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What Is Nordic Walking? — and How Can It Benefit You?

A senior couple tries Nordic walking.

Walking is a great way to get a workout in while enjoying a bit of fresh air and sunshine, but it’s not always easy to do frequently when back or knee pain gets in the way — and that’s where Nordic walking can help. 

Nordic walking uses specially designed poles to take pressure off of the legs and back, allowing you to walk faster and further while gaining upper body and core strength and improving posture.

“For people with joint injuries in their lower bodies or lower back, trekking poles can help absorb some of the landing impact with each step, particularly when going downhill,” explained exercise physiologist and certified Nordic walking instructor Martica Heaner in an article for the Arthritis Foundation. “The poles help keep the body upright and symmetrical, improving balance.”

All of these things make Nordic walking an ideal exercise for seniors — and it’s easy to get started.

A Brief History of Nordic Exercise

Scandinavian hikers have long used regular ski poles to help with balance, especially on uneven terrain or when walking downhill.

In 1996, Tuomo Jantunen recognized that walking with poles could be used more widely to help more people. As the director of the Finnish Central Association for Recreational Sports and Outdoor Activities, he had both the experience and the team to take Nordic walking a step further. He enlisted the help of a Finnish company called Excel and began to work on developing the perfect walking poles.

After designing more than two dozen prototypes, Jantunen and his team released the first Nordic walking poles in 1997.

How Are Nordic Walking Poles Different From Ski Poles?

Nordic walking poles are different from ordinary ski poles in the following four ways:

  • The poles are shorter than regular ski poles to compensate for the shorter stride of a user without skis.
  • The “feet” of the poles have a forward angle.
  • The poles have straps that allow for a more relaxed grip.
  • The poles come with a rubber attachment that can be put on for walking on sidewalks and asphalt paths.   

Nordic Walking Basics

Nordic walking is just like regular walking, except with special poles and a few slight modifications. Here are a few things to keep in mind.

  • Lean slightly forward, keeping shoulders down and relaxed.
  • Begin each step with the heel touching the ground and rolling forward to the ball and toe area.
  • Take longer strides than usual. 
  • Keep a light grip on the poles.

Interested in seeing Nordic walking in action? Check out this two-and-a-half minute video, produced by the AARP, which nicely illustrates the proper technique. 

Finding Nordic Walking Poles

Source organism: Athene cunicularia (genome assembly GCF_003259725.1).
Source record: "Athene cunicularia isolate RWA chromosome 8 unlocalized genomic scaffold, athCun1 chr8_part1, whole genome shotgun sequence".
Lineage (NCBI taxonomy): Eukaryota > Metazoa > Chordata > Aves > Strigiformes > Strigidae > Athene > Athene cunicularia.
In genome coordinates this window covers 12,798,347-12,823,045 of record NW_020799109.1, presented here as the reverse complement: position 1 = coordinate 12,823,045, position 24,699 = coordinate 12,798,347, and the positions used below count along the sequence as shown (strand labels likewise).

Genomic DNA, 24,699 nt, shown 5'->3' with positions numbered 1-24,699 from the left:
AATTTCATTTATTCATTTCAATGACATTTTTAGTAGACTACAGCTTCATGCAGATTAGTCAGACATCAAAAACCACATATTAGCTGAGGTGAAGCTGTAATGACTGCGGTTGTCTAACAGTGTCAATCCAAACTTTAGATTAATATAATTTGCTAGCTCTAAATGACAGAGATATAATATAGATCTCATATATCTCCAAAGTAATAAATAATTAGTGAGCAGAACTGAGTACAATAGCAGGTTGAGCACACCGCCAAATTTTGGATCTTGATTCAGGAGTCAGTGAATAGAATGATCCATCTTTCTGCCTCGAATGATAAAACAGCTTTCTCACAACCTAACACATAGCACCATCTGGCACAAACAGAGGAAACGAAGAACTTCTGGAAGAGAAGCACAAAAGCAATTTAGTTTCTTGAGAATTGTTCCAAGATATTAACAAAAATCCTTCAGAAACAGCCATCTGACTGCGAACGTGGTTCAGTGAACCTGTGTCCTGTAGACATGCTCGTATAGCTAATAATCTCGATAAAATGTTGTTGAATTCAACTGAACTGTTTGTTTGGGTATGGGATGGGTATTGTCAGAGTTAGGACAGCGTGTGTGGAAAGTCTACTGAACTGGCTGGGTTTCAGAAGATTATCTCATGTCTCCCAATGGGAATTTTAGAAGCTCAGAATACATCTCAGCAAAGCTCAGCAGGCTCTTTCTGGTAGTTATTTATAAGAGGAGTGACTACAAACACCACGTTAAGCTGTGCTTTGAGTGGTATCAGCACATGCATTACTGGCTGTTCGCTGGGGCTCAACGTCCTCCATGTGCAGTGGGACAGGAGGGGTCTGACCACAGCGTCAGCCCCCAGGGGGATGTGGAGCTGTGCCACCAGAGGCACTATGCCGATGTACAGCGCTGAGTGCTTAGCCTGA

While you can spend anywhere from $20 to more than $200 on Nordic walking poles, $50 is generally considered a good starting point for quality poles. There are two basic questions to answer when selecting poles: Do you want adjustable poles and what material do you want your poles to be made of? 

The nice thing about adjustable poles is that they are collapsible, which makes it easy to stash them in a backpack or suitcase. (Here’s a nice pair to check out by Montem.) While critics of adjustable poles claim they are not as durable as one-piece models, there are many highly rated adjustable models. 

Because they are not adjustable, one-piece walking poles — like these by industry pioneer Excel — are purchased based on your height. Check out this helpful guide by the Nordic Academy for more detailed information on how to select the right poles for your height. Note that some experts suggest that beginners use poles that are two inches shorter than the recommended length, which makes for less resistance.

Now for your second decision: poles made of aluminum or carbon fiber? Aluminum poles are heavier and more rigid, which means less give and more vibration felt in the arms and upper body. Carbon fiber poles are lighter and more flexible, which makes them more durable and also more comfortable for some. Carbon fiber poles are generally more expensive than aluminum. 

The Benefits of Nordic Walking

Nordic walking is quickly becoming known as a great exercise for seniors because it enables those with joint or balance issues to feel more supported and walk further. Nordic walking turns walking into a full-body workout because it engages the core and gets arms in on the action.

“When you walk without poles, you activate muscles below the waist. When you add Nordic poles, you activate all of the muscles of the upper body as well,” explained cardiologist Aaron Baggish in an article for Harvard Health Publishing. “You’re engaging 80% to 90% of your muscles, as opposed to 50%, providing a substantial calorie-burning benefit.”

Redefining Wellness at The Atrium at Navesink Harbor

Wellness is a way of life at The Atrium at Navesink Harbor thanks to our award-winning LivWell program. In fact, we recently won the International Council on Active Aging’s NuStep Beacon Award, which recognized The Atrium at Navesink Harbor as one of the top 25 “Best in Wellness” senior living communities in North America. Use this quick form to schedule a visit and see firsthand what life on the water is like in Red Bank, New Jersey. 

Need information? Right this way.

outdoor area at The Atrium at Navesink Harbor

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